All my memories are mine (ever bought a new computer and transferred all your creative writing, and felt the sense of relief at it all being there?). I really was there! But I was there, and now I know who I was all along. That is something I guess you can never quite know in the same way, and so to some, I am different and ‘he’ was another person. But I have the easier explanation, in which no-one dies. When Copernicus asserted that the Earth went around the Sun, he simply made the explanation, the mathematics, very easy. You can do the maths based on geocentricity, but it’s awfully complex stuff! I’m glad to leave the complexity behind, but I recognise Copernicus had a hard time of it too.


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1 Comment on The strangeness of memory

  1. diannedianne says:

    Recognition is a strange thing. I am almost 3 months in to full time transition undertaken at my job of 14 years. I’m recognized in our small downtown and have a wide circle of acquaintances. I’ve gotten used to walking by people I have worked with in the past or known at cafes or delis and making eye contact and not seeing even a tiny hint of recognition. I’ve made it a point to “reintroduce” myself to some so I can take advantage of long time associations, and maybe to educate by example. So I was stunned when I went in to a sandwich place I had frequented for years but hadn’t gone to for many months as the newly hatched Me.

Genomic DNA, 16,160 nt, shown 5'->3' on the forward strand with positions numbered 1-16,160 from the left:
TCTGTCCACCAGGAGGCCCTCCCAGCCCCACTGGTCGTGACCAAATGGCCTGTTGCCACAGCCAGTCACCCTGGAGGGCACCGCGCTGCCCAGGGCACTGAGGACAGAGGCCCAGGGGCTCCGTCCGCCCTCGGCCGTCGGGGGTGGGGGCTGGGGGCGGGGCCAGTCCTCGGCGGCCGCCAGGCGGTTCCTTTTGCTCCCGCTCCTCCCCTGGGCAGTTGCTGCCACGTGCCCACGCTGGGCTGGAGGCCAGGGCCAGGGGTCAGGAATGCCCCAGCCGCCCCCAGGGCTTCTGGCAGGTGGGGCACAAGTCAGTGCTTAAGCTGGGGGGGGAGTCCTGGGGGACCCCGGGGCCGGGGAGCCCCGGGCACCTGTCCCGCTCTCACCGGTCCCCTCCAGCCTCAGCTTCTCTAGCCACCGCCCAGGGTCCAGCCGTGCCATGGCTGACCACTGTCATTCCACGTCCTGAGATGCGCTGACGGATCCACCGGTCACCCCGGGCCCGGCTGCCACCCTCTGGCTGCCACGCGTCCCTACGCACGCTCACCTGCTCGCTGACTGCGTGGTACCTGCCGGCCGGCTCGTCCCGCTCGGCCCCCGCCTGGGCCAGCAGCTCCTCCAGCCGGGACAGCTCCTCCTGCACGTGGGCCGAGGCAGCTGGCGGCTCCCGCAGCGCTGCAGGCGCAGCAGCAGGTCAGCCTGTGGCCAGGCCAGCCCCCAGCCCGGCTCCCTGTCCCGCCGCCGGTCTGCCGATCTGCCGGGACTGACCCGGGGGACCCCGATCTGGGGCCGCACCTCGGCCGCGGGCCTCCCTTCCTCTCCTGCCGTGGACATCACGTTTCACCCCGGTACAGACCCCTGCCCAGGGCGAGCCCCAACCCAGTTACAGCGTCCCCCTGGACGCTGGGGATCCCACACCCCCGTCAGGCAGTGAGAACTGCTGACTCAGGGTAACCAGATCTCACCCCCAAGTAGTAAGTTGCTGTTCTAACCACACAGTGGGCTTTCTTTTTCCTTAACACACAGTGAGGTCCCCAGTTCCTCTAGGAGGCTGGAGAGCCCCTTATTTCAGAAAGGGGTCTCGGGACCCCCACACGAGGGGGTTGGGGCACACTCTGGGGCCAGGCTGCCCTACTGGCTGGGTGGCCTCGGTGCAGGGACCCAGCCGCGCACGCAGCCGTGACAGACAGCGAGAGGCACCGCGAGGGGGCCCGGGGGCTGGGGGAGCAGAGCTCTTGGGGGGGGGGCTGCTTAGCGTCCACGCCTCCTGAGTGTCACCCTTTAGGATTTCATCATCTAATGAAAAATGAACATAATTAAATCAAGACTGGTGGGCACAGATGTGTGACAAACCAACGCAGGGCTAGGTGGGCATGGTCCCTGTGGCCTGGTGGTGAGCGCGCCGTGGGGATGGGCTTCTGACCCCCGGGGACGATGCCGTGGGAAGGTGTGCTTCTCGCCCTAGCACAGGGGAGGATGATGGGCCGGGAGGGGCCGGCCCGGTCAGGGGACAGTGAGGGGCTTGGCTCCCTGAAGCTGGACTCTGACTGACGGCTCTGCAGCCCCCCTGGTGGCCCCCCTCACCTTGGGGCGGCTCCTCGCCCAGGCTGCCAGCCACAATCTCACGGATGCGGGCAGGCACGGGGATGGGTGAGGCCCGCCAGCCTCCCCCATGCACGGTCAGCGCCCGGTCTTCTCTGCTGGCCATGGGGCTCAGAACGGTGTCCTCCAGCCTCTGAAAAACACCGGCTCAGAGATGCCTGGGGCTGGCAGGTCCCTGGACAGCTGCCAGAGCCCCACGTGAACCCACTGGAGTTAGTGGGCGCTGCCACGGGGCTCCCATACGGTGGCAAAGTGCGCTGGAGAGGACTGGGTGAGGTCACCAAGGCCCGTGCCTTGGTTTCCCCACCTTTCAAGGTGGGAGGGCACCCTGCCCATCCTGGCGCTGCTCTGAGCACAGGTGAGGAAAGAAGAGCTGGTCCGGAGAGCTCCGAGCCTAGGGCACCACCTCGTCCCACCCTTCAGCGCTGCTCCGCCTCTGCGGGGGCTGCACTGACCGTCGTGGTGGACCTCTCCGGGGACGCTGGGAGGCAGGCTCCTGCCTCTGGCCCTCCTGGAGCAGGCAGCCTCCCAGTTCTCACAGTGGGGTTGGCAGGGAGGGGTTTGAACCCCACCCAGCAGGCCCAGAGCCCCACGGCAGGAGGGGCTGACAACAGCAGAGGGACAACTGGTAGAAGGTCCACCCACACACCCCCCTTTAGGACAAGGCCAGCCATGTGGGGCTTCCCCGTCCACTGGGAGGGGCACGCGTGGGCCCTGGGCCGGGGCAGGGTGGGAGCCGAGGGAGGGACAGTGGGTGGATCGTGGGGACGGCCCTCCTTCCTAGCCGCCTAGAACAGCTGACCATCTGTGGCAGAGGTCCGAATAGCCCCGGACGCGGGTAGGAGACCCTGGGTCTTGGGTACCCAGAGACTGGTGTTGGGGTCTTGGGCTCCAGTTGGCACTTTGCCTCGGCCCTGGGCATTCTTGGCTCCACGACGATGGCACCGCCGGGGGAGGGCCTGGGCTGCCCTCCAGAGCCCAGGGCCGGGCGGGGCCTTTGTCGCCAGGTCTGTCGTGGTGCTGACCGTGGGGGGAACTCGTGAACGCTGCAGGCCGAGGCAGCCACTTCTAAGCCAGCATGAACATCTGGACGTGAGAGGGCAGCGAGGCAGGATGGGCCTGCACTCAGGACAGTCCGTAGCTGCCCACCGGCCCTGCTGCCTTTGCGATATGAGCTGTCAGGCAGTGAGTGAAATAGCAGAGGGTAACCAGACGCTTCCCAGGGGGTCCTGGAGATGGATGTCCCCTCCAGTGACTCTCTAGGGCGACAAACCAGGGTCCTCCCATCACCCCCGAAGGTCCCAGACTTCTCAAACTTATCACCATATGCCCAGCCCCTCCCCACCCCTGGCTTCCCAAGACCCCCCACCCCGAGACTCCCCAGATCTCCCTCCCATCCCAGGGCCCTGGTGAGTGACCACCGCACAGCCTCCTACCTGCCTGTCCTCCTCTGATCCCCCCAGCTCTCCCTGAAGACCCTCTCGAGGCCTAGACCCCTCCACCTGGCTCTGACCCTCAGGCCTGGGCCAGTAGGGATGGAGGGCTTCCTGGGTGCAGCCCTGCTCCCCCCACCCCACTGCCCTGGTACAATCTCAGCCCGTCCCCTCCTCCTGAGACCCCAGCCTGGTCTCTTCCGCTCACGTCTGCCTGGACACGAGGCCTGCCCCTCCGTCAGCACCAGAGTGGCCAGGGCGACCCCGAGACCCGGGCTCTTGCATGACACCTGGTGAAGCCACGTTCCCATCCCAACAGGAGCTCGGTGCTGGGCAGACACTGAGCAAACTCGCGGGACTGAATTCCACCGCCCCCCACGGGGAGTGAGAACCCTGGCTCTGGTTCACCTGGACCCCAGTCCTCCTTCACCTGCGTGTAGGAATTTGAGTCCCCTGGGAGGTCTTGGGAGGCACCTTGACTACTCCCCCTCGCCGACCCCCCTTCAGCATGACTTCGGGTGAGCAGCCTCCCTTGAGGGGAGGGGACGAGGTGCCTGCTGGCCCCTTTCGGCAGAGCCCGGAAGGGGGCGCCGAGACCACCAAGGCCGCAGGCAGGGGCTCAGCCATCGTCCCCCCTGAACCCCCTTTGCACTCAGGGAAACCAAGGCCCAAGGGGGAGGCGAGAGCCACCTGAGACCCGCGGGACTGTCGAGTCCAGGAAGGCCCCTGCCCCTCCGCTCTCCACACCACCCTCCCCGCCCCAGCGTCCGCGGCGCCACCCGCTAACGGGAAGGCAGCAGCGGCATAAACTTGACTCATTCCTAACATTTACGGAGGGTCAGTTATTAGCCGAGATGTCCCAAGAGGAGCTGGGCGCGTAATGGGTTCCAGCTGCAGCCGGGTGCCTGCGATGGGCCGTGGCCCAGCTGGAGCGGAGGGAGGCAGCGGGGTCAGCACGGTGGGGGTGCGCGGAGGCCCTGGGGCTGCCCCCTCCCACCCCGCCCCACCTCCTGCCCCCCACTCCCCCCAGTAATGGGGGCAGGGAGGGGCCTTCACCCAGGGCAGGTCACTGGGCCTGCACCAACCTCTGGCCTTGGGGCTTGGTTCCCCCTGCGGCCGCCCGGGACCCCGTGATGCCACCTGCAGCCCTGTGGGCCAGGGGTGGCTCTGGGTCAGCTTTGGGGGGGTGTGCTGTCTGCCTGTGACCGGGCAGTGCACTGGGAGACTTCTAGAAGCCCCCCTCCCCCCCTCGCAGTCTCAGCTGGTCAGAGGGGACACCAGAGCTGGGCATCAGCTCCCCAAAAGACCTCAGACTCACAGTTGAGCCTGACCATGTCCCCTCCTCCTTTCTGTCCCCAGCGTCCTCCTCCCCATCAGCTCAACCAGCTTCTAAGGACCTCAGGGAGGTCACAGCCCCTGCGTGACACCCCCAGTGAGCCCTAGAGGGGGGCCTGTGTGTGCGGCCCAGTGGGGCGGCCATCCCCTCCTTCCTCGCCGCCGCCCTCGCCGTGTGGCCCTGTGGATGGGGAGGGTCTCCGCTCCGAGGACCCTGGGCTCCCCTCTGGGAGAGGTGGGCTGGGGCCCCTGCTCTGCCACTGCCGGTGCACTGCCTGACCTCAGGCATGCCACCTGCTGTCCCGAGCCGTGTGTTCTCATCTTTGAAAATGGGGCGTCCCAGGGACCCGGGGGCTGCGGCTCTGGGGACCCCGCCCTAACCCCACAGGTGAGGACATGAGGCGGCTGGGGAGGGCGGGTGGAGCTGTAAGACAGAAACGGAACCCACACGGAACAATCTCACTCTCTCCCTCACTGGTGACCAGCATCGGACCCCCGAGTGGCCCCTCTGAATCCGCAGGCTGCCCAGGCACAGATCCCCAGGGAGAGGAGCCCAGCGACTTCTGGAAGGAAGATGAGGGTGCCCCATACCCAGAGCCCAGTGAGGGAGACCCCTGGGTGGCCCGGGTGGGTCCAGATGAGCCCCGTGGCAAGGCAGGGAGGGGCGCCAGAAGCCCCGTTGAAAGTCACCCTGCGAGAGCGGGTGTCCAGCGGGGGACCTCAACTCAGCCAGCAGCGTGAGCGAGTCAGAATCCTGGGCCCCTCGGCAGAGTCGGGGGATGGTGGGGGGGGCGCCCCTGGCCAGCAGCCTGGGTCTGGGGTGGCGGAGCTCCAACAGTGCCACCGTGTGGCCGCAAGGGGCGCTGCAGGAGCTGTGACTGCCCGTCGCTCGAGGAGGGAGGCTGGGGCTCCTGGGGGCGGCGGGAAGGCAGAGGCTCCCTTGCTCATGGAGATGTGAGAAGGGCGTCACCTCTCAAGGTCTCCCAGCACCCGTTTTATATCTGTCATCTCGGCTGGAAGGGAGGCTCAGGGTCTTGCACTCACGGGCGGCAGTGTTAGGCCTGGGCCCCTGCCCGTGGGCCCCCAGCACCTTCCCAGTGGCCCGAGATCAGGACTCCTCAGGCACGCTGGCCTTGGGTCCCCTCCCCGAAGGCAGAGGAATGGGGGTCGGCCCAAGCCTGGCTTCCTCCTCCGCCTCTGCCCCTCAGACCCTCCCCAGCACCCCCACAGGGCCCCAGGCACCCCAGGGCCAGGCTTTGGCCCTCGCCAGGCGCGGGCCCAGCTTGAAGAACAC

I stood at the counter in black slacks and trim jacket, coiffed, manicured and the picture of downtown office lady proper. The Vietnamese woman owner looked up and instantly said, “Oh, Hi BoyName! We haven’t seen you for a while. Want your usual?” I stammered out a weak Yes Thanks and told her that I had made some changes and now went by Dianne. She cheerfully replied, “OK, Dianne. Come back more often now!”

    Like you, I look in the mirror and see a profound change. I see a person who has been in there in the dark who is now feeling the full light of day. My sandwich gal showed me that I am still enough of the same person and that it’s just fine with her.